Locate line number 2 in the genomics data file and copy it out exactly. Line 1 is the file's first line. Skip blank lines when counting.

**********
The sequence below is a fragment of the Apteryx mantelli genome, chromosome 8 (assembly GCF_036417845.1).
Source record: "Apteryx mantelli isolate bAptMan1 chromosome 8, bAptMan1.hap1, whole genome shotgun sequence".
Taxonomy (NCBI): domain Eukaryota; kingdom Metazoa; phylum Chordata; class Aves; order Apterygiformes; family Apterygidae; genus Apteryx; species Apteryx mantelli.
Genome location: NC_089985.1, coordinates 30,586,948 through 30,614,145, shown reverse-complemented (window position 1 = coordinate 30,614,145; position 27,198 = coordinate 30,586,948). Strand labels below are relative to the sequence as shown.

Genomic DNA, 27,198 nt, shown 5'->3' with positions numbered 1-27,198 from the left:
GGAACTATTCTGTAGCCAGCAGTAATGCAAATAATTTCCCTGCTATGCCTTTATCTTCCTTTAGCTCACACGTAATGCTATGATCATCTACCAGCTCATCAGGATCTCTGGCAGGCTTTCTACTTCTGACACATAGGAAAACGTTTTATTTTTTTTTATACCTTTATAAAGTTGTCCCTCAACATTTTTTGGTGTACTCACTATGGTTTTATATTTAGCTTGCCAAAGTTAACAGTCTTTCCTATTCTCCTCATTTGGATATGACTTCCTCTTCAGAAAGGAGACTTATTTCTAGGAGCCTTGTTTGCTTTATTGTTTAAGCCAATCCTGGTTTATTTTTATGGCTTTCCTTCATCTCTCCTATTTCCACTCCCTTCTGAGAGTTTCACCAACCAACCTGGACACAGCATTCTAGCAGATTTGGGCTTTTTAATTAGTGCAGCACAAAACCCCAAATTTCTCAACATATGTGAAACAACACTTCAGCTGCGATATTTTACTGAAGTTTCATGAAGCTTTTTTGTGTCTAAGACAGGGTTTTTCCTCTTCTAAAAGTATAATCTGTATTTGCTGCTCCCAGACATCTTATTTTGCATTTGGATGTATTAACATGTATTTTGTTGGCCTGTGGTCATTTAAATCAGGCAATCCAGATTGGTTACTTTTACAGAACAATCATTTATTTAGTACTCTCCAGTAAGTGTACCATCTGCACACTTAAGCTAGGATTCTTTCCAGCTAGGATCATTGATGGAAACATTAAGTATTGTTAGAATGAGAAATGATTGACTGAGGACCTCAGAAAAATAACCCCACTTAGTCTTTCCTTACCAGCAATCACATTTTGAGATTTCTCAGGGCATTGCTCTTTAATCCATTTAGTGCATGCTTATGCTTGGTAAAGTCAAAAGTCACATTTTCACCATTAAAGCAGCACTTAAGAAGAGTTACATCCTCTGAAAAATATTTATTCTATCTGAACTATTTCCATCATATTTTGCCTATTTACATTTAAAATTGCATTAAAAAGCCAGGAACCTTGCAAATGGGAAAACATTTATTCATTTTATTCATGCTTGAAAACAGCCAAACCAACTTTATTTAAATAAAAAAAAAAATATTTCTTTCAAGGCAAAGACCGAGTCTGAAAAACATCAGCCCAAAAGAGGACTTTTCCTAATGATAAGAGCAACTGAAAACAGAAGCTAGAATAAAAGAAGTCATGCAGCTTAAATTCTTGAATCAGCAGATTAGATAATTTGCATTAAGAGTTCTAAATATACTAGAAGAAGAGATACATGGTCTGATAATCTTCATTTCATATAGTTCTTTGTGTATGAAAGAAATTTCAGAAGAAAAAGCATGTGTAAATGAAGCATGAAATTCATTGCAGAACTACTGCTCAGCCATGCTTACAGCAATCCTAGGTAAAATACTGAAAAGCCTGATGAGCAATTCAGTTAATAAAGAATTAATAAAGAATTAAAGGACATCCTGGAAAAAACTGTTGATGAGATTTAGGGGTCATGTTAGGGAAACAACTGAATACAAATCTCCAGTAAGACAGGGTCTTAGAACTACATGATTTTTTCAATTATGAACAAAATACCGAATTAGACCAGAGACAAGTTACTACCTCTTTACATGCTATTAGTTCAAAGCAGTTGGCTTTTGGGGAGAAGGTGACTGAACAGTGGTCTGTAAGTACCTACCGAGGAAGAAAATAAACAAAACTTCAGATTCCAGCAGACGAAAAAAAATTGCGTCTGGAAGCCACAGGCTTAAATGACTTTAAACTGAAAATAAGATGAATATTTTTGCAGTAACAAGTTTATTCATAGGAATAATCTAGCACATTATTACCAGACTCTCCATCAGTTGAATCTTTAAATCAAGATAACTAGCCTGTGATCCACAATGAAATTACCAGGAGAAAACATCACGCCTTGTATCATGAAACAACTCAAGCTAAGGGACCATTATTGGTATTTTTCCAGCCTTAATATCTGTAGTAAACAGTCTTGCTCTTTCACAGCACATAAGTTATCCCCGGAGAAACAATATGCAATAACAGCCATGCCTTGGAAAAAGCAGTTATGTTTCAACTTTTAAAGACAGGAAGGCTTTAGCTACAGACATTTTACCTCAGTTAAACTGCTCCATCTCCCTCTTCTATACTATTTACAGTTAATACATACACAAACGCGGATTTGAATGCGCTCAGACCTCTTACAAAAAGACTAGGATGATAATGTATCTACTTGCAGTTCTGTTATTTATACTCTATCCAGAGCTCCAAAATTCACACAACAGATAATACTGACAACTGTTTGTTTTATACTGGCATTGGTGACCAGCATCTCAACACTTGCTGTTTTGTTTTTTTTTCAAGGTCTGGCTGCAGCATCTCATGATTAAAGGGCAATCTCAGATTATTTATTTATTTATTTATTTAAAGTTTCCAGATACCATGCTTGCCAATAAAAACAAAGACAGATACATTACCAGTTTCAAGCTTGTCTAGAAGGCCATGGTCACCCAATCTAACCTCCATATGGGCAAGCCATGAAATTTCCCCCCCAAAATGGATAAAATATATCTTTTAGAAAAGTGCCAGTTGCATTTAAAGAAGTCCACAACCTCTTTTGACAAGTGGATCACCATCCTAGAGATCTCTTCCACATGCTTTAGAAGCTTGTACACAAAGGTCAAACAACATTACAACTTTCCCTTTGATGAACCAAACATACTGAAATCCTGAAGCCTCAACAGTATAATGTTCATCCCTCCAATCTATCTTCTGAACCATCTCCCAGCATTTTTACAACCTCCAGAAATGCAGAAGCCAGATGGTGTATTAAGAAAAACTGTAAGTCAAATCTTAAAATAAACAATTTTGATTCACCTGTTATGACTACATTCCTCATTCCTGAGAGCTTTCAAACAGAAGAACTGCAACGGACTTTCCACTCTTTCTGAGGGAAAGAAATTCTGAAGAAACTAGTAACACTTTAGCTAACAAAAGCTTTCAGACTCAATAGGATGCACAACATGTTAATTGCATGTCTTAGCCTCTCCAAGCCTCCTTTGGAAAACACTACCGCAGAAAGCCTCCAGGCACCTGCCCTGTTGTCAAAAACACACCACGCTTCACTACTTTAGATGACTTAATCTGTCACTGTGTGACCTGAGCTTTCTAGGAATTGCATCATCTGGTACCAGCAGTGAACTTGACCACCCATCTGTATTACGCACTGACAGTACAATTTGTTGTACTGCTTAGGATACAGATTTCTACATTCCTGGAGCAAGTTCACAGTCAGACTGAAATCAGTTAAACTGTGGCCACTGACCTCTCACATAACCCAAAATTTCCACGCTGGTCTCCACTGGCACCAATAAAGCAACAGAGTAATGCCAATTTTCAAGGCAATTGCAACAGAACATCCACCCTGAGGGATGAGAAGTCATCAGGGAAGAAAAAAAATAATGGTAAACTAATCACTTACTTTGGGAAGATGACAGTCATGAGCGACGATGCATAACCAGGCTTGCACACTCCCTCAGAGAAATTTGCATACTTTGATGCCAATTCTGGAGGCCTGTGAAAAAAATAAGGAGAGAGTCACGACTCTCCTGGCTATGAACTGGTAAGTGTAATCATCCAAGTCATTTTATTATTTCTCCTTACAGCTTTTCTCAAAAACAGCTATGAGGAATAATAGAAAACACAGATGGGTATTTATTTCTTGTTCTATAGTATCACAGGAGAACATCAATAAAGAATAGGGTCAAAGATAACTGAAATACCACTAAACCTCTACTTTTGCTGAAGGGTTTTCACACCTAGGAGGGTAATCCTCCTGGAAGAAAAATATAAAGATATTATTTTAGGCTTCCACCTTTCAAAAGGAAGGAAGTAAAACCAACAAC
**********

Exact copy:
Source record: "Apteryx mantelli isolate bAptMan1 chromosome 8, bAptMan1.hap1, whole genome shotgun sequence".